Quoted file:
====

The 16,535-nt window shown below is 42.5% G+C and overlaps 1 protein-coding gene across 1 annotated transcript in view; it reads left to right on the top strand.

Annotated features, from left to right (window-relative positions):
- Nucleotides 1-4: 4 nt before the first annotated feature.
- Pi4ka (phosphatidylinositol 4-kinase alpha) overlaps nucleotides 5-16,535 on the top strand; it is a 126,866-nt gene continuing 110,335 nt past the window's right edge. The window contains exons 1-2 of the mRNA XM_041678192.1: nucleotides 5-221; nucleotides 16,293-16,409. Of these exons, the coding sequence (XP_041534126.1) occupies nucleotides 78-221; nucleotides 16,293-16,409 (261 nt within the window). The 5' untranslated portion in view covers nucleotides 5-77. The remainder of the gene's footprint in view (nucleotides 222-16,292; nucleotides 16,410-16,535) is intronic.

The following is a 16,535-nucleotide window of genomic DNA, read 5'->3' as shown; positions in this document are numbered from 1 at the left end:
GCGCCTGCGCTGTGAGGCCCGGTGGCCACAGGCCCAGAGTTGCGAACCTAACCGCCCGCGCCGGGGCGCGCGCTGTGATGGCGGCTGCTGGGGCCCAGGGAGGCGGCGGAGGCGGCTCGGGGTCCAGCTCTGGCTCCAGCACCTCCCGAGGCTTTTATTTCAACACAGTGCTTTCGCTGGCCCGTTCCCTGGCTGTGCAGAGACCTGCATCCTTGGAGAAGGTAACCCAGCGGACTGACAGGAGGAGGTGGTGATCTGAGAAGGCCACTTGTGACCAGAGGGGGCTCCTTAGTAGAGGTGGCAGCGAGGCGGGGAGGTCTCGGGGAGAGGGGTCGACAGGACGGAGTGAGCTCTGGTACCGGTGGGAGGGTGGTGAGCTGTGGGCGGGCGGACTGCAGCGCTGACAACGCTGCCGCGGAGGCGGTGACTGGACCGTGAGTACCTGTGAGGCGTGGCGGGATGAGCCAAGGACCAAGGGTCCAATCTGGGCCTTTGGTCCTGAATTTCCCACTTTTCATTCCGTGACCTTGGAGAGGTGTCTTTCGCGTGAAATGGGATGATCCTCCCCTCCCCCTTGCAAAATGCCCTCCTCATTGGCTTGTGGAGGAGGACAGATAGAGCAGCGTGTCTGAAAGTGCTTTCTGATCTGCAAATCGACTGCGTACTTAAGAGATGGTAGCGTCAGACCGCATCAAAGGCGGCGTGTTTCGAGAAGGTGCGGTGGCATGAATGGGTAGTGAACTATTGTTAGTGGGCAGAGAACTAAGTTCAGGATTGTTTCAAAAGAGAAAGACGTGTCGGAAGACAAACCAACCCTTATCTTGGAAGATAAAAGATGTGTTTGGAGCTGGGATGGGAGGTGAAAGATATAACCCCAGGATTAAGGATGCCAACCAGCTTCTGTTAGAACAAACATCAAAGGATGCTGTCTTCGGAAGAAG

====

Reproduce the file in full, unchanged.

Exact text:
The 16,535-nt window shown below is 42.5% G+C and overlaps 1 protein-coding gene across 1 annotated transcript in view; it reads left to right on the top strand.

Annotated features, from left to right (window-relative positions):
- Nucleotides 1-4: 4 nt before the first annotated feature.
- Pi4ka (phosphatidylinositol 4-kinase alpha) overlaps nucleotides 5-16,535 on the top strand; it is a 126,866-nt gene continuing 110,335 nt past the window's right edge. The window contains exons 1-2 of the mRNA XM_041678192.1: nucleotides 5-221; nucleotides 16,293-16,409. Of these exons, the coding sequence (XP_041534126.1) occupies nucleotides 78-221; nucleotides 16,293-16,409 (261 nt within the window). The 5' untranslated portion in view covers nucleotides 5-77. The remainder of the gene's footprint in view (nucleotides 222-16,292; nucleotides 16,410-16,535) is intronic.

The following is a 16,535-nucleotide window of genomic DNA, read 5'->3' as shown; positions in this document are numbered from 1 at the left end:
GCGCCTGCGCTGTGAGGCCCGGTGGCCACAGGCCCAGAGTTGCGAACCTAACCGCCCGCGCCGGGGCGCGCGCTGTGATGGCGGCTGCTGGGGCCCAGGGAGGCGGCGGAGGCGGCTCGGGGTCCAGCTCTGGCTCCAGCACCTCCCGAGGCTTTTATTTCAACACAGTGCTTTCGCTGGCCCGTTCCCTGGCTGTGCAGAGACCTGCATCCTTGGAGAAGGTAACCCAGCGGACTGACAGGAGGAGGTGGTGATCTGAGAAGGCCACTTGTGACCAGAGGGGGCTCCTTAGTAGAGGTGGCAGCGAGGCGGGGAGGTCTCGGGGAGAGGGGTCGACAGGACGGAGTGAGCTCTGGTACCGGTGGGAGGGTGGTGAGCTGTGGGCGGGCGGACTGCAGCGCTGACAACGCTGCCGCGGAGGCGGTGACTGGACCGTGAGTACCTGTGAGGCGTGGCGGGATGAGCCAAGGACCAAGGGTCCAATCTGGGCCTTTGGTCCTGAATTTCCCACTTTTCATTCCGTGACCTTGGAGAGGTGTCTTTCGCGTGAAATGGGATGATCCTCCCCTCCCCCTTGCAAAATGCCCTCCTCATTGGCTTGTGGAGGAGGACAGATAGAGCAGCGTGTCTGAAAGTGCTTTCTGATCTGCAAATCGACTGCGTACTTAAGAGATGGTAGCGTCAGACCGCATCAAAGGCGGCGTGTTTCGAGAAGGTGCGGTGGCATGAATGGGTAGTGAACTATTGTTAGTGGGCAGAGAACTAAGTTCAGGATTGTTTCAAAAGAGAAAGACGTGTCGGAAGACAAACCAACCCTTATCTTGGAAGATAAAAGATGTGTTTGGAGCTGGGATGGGAGGTGAAAGATATAACCCCAGGATTAAGGATGCCAACCAGCTTCTGTTAGAACAAACATCAAAGGATGCTGTCTTCGGAAGAAG